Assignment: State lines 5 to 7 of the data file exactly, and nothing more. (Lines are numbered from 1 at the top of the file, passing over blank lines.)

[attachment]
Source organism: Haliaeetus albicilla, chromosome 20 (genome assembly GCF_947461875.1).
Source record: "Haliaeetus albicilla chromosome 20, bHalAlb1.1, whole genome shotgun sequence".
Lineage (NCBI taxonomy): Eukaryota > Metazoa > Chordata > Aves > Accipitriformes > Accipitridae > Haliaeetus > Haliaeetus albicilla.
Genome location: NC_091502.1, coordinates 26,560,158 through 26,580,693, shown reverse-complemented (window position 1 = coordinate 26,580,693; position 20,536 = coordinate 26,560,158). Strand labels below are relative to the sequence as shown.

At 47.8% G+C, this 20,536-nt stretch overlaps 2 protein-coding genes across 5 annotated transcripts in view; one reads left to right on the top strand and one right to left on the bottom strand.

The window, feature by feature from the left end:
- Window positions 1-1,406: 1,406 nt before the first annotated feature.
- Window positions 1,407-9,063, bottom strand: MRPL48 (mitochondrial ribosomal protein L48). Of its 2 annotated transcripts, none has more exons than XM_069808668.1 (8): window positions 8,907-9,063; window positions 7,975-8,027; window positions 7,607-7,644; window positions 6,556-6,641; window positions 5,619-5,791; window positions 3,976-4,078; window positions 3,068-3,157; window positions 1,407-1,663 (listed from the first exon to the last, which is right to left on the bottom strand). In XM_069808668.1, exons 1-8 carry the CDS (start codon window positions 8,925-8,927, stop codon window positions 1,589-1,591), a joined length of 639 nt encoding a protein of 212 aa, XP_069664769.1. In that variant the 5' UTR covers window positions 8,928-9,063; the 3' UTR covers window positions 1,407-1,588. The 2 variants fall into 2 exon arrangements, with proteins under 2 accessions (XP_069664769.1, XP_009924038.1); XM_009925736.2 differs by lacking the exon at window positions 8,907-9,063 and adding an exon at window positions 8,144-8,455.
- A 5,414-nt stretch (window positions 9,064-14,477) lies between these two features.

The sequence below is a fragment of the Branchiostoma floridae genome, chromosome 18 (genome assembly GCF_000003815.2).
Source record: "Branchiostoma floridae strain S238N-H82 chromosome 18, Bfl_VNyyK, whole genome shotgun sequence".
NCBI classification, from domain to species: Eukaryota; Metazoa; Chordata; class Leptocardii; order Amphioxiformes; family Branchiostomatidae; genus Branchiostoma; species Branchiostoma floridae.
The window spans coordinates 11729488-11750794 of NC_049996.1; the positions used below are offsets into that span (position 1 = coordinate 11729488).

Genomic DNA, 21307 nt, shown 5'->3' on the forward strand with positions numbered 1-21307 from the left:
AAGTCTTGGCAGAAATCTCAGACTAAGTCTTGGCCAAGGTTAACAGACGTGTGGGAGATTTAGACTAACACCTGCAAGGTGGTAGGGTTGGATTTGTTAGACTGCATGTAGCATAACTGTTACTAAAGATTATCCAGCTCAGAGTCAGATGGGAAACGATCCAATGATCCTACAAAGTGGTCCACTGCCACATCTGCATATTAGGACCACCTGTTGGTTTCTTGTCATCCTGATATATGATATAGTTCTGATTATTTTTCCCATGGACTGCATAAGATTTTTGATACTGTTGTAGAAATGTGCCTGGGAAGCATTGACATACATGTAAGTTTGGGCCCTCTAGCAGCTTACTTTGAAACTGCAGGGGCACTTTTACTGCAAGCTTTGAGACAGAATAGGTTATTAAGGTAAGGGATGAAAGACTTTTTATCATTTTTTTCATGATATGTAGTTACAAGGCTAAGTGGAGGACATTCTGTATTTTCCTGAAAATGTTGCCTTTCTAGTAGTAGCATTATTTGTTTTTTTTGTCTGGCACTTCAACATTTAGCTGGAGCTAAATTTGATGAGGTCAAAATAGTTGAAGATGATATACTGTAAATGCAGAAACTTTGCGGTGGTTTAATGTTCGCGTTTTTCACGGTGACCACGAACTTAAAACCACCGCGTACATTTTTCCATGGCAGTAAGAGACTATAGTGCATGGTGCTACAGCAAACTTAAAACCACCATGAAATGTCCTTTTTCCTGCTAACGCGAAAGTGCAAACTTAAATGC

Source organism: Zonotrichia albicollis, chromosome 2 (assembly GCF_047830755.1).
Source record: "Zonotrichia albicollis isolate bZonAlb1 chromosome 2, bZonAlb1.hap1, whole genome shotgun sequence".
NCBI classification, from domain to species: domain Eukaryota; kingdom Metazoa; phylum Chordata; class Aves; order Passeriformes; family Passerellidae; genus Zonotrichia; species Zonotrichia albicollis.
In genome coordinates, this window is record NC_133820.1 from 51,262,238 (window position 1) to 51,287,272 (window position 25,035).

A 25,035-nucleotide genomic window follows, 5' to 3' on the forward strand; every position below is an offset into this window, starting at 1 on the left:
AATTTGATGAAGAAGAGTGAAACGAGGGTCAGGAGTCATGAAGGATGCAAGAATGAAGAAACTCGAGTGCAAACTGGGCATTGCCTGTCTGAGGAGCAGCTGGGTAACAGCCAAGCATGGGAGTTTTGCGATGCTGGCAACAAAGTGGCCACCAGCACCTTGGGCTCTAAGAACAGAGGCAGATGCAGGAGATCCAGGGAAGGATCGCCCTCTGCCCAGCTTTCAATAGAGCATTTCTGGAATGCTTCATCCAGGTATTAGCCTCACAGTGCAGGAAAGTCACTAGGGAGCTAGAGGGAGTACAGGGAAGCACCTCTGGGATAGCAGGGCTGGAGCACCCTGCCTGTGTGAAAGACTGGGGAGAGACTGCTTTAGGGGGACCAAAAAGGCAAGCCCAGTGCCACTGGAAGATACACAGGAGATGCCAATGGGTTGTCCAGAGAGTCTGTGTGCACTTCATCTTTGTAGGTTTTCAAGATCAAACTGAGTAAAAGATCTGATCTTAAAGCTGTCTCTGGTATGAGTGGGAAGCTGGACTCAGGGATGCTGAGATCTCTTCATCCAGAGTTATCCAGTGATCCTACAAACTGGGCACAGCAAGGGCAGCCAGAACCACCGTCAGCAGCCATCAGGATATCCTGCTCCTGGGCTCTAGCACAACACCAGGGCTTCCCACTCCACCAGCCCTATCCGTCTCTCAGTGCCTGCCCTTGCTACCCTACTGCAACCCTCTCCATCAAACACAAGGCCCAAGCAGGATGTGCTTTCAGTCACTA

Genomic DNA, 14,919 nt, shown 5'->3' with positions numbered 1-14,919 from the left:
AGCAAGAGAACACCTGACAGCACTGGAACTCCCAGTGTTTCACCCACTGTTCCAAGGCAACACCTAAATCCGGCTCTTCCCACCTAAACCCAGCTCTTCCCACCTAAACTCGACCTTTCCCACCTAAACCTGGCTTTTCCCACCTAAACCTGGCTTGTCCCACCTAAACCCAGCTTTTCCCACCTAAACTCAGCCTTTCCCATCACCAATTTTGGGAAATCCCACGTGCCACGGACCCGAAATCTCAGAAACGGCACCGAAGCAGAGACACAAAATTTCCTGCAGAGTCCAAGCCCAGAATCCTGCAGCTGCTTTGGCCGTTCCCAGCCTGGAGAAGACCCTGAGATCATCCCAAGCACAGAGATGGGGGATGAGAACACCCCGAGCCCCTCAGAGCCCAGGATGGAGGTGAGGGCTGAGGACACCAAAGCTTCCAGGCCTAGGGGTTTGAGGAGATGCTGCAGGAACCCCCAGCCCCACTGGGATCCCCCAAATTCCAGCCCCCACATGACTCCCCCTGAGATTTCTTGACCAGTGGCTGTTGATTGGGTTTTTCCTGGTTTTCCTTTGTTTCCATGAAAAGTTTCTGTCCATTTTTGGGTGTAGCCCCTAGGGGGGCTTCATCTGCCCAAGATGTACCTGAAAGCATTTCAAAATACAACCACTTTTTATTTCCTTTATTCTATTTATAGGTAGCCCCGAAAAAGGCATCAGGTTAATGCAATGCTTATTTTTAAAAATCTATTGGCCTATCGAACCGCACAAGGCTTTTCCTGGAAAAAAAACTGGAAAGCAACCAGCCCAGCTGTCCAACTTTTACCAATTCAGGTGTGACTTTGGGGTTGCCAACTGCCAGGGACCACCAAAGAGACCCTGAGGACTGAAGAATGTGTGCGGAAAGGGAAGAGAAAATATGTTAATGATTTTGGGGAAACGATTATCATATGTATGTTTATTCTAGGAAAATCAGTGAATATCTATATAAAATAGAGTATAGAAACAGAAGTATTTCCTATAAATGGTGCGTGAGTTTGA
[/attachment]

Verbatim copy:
At 47.8% G+C, this 20,536-nt stretch overlaps 2 protein-coding genes across 5 annotated transcripts in view; one reads left to right on the top strand and one right to left on the bottom strand.

The window, feature by feature from the left end:
- Window positions 1-1,406: 1,406 nt before the first annotated feature.